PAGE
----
Without trucks, America stops: Will technology kill the transport industry?
Self-driving cars are hardly a new phenomenon, with the technology first being developed in the early 1990s. However, with recent groundbreaking developments in the space, and trials of self-driving trucks receiving widespread attention, it’s caused many in the transport industry to question if it spells the end of conventional freight.
As recorded in June 1995 in Popular Science Magazine, self-driving trucks were being developed for combat convoys, whereby only the lead truck would be driven by a human and the following trucks would rely on satellite, an inertial guidance system and ground-speed sensors. Caterpillar Inc. made early developments in 2013 with the Robotics Institute at Carnegie Mellon University to improve efficiency and reduce cost at various mining and construction sites.
Companies such as Suncor Energy, a Canadian energy company, and Rio Tinto Group were among the first to replace human-operated trucks with driverless commercial trucks run by computers. In April 2016, trucks from major manufacturers including Volvo and the Daimler Company completed a week of autonomous driving across Europe, organized by the Dutch, in an effort to get self-driving trucks on the road.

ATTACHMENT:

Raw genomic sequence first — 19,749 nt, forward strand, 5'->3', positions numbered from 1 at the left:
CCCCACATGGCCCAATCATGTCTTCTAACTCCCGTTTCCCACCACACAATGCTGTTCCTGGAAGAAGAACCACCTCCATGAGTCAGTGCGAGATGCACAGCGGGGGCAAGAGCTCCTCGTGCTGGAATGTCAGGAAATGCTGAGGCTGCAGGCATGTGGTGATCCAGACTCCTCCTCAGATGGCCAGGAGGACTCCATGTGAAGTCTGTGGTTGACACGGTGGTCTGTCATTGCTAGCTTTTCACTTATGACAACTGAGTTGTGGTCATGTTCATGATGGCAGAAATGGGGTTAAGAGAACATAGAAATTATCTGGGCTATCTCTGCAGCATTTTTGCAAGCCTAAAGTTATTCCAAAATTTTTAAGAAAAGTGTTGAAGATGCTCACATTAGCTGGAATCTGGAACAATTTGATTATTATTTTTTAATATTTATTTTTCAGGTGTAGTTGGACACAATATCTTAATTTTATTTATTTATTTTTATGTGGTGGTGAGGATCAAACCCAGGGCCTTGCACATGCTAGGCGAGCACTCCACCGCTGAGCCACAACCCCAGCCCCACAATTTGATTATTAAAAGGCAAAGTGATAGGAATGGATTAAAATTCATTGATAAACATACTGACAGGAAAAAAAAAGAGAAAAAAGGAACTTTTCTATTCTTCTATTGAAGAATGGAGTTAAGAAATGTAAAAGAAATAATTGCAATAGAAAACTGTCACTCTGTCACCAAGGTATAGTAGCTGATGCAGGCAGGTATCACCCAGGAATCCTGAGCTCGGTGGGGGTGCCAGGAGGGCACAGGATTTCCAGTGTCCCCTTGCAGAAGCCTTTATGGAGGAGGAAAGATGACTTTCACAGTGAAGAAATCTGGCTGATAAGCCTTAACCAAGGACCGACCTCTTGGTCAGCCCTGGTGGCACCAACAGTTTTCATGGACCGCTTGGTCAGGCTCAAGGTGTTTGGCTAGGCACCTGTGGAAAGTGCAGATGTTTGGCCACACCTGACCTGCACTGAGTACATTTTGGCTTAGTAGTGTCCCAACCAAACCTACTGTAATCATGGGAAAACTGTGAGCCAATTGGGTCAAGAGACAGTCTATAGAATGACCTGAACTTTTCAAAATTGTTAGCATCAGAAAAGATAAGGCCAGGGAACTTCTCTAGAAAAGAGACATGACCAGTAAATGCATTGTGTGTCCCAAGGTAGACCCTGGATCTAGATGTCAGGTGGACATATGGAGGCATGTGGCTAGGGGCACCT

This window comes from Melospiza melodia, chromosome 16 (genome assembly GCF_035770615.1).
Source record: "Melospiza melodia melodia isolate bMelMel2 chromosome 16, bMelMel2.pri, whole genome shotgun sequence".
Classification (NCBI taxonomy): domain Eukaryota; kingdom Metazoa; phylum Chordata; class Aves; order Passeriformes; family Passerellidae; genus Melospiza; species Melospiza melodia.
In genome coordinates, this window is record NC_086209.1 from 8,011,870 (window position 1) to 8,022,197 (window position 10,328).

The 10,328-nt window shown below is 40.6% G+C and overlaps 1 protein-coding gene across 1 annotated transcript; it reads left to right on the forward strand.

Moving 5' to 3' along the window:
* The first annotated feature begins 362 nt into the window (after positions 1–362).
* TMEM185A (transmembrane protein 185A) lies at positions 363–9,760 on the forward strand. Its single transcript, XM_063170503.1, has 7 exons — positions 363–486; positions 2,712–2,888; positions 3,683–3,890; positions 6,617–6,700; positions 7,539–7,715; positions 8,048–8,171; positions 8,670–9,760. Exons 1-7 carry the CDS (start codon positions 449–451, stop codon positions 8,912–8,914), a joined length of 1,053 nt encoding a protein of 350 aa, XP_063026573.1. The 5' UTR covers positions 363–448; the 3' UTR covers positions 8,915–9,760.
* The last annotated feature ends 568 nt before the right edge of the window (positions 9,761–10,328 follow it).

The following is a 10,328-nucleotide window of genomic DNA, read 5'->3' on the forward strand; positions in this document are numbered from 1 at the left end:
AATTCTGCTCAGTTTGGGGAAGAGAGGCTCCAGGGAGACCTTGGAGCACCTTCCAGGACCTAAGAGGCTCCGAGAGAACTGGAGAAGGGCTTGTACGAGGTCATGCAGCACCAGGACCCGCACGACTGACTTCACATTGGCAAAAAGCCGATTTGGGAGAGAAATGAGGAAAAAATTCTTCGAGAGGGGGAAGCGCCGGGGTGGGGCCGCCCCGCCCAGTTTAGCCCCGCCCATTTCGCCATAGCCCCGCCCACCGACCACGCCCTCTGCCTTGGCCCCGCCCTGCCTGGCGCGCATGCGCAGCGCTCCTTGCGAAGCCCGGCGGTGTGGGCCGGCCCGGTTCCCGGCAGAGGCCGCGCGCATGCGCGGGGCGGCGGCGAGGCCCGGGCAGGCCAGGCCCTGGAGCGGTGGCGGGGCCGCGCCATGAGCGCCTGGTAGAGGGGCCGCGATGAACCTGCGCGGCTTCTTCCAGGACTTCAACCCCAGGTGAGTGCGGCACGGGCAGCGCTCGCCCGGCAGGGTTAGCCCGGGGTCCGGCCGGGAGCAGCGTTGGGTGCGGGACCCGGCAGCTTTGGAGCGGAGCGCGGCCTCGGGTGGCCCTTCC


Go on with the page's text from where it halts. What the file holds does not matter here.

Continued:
With developments in self-driving trucks progressing, U.S. self-driving truck sales is forecast to reach 60,000 by 2035 according to a report released by IHS Inc. in June 2016.
In August 2017, Tesla, Inc., owned by Elon Musk, revealed it intends to proceed with developing a long-haul, electric semi-truck that can drive itself and move in “platoons” that automatically follow a lead vehicle. It also disclosed it sought permission to test such vehicles in Nevada.
Among the main obstacles to widespread adoption are technological challenges, disputes concerning liability; the time period needed to replace the existing stock of vehicles; resistance by individuals to forfeit control; consumer safety concerns; implementation of a workable legal framework and establishment of government regulations; risk of loss of privacy and security concerns, such as hackers or terrorism; concerns about the resulting loss of driving-related jobs in the road transport industry; and risk of increased suburbanization as travel becomes less costly and time-consuming. Many of these issues are due to the fact that autonomous objects, for the first time, allow computers to roam freely, with many related safety and security concerns.